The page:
I'd dig the deepest part of the pond first with an excavator, make a couple of shelves so you can put a semi trash pump on them. Run the pump to keep the water out. Then while still pumping excess water, work your way out, stockpiling the blue clay to be used later.

I would think that if you have 65 acres of watershed to fill your pond you won't have much of a problem if the pond is sealed.

Be careful with the dozer in there on the clay. If it starts to slip, don't dig yourself deeper, it will be $$$ to pull it out......

You will need to keep the pond as dry as possible, because you will have to put clay back in there and compact with the dozer and sheepfoot roller or if the slope isn't too bad and the clay isn't that slippery you could get by with a vibratory sheepsfoot. Remember 6" thick lifts, don't try to compact 12" or more at a time. Correct soil moisture is the key too, too wet and you can't compact it.
Thanks for the advice esshup.

I was afraid I was going to have to add an excavator to the project budget, and your thinking seems to confirm that!

"Be careful with the dozer in there on the clay. If it starts to slip, don't dig yourself deeper, it will be $$$ to pull it out......"

That is why I wanted to strip the "overburden" first. I need to make it as difficult as possible to get stuck on this pond and I didn't want to be coming out of any deep holes with the dozer. Lately, I have had whatever is the opposite of the "Midas Touch".

The good excavator guys on the forum have posted about excavating massive yards of fill in short periods of time. I don't know how they do it, because in most cases the project dimensions are much larger than their bucket radius.

Is your idea to dig the deepest parts of the pond with the excavator and spoil it in the most optimum spots on the virgin ground towards the pond perimeter? The spoils are then moved later with the dozer? That sounds pretty efficient to me.
As regards sealing the pond - I believe the blue clay horizon is already sealed. The bucket cuts and teeth marks are just slicks in this clay, and no additional water comes in the hole as you dig deeper into the blue clay.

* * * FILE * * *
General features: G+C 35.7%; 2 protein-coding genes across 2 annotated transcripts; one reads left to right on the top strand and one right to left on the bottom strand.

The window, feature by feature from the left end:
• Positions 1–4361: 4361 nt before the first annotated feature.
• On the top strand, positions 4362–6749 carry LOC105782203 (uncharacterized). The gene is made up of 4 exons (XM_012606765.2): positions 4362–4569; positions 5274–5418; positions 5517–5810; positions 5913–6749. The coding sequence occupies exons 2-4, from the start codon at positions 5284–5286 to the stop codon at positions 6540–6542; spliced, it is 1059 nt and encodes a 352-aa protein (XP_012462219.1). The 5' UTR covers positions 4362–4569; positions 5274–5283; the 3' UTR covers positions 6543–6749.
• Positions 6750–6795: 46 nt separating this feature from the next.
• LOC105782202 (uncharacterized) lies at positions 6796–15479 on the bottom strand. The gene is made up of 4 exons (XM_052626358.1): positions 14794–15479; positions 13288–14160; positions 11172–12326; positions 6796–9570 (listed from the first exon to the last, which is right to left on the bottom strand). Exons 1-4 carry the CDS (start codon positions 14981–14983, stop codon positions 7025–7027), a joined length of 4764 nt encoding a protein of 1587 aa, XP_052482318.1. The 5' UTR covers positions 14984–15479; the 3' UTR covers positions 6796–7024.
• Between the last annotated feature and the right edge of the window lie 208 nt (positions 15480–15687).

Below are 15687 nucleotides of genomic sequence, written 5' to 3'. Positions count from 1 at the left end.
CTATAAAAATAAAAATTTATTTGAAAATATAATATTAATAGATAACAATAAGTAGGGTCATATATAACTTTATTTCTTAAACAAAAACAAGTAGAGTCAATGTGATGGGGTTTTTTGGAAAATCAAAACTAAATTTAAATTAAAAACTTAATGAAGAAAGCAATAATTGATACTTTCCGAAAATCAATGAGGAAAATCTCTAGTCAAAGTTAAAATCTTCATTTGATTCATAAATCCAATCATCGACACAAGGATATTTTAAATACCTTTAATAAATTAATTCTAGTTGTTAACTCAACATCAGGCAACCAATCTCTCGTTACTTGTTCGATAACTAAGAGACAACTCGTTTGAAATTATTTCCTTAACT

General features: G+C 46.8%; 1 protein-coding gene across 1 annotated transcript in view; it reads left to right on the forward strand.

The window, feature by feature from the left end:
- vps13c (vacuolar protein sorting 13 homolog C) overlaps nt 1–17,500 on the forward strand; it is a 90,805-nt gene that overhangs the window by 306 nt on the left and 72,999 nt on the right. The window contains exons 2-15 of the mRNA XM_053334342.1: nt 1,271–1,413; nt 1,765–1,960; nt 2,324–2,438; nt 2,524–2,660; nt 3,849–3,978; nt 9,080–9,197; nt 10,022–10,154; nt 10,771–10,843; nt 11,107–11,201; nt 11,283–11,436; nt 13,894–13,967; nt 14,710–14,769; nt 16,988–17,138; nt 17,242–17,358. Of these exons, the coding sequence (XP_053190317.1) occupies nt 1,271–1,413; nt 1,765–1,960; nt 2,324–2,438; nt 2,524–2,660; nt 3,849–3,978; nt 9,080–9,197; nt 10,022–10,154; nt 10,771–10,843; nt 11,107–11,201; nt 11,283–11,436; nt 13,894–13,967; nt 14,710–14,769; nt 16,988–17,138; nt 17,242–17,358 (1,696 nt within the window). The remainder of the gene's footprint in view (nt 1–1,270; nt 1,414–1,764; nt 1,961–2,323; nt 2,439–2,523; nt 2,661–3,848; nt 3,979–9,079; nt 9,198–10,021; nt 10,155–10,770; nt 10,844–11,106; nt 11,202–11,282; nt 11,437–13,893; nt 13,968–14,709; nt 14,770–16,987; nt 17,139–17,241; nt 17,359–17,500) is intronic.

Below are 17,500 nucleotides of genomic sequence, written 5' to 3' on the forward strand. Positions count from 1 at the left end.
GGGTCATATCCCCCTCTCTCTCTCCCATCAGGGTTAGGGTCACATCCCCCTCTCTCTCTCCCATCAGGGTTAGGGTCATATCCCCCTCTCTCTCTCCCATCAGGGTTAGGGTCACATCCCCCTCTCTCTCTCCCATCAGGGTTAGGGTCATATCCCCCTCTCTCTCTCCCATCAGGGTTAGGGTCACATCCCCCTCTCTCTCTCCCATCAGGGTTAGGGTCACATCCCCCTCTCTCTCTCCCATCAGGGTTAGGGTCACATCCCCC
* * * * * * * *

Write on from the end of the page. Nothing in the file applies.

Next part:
It is water saturated, but I think it already has zero permeability. Regardless, I will still compact the blue clay layer since the job already requires compaction equipment on location.

My main concern is sealing the overlying sandy clay horizon due to the thin, water-bearing sand layers or stringers. If I have good blue clay to use for the 6" lifts can I make portions of the shoreline steeper than 3:1? I would like to limit the shallow water plant growth wherever possible.

If I can go steeper (in parts), what are the steepest slopes that can be sealed with the various types of compaction equipment?

Finally, is it time and cost effective to use the sheepsfoot roller attachment on the excavator to compact shoreline, or is that only used when you are working in a narrow trench?
If you have the time, I would buy Mike Otto's book from the Pond Boss Store "Just Add Water". and read it a time or two before starting the project. https://www.pondboss.com/store

IIRC to move dirt less than 50 yds, use a dozer

If you have to move it further, you have 2 options. Get a pan scraper. Either pulled by a tractor or one of the big articulated ones. Scrape the overburden off and dump it as the pan scraper drives. You can make a pretty good pile that way, but remember to make it wide to start too. Once you get to the good clay, you can put that in the pan scraper with the excavator and that can move it out of the way to stock pile it. Or put it in a dump truck (straight one or off-road articulated one) and make piles. If you have a dozer on site, the dozer can move the dumped piles and make the pile taller or make a hill and have the dump trucks back up the hill and dump, then the dozer smooths out the area and the process is repeated, building up the hill. You want to avoid tracking the excavator out of the basin to pile up the spoils.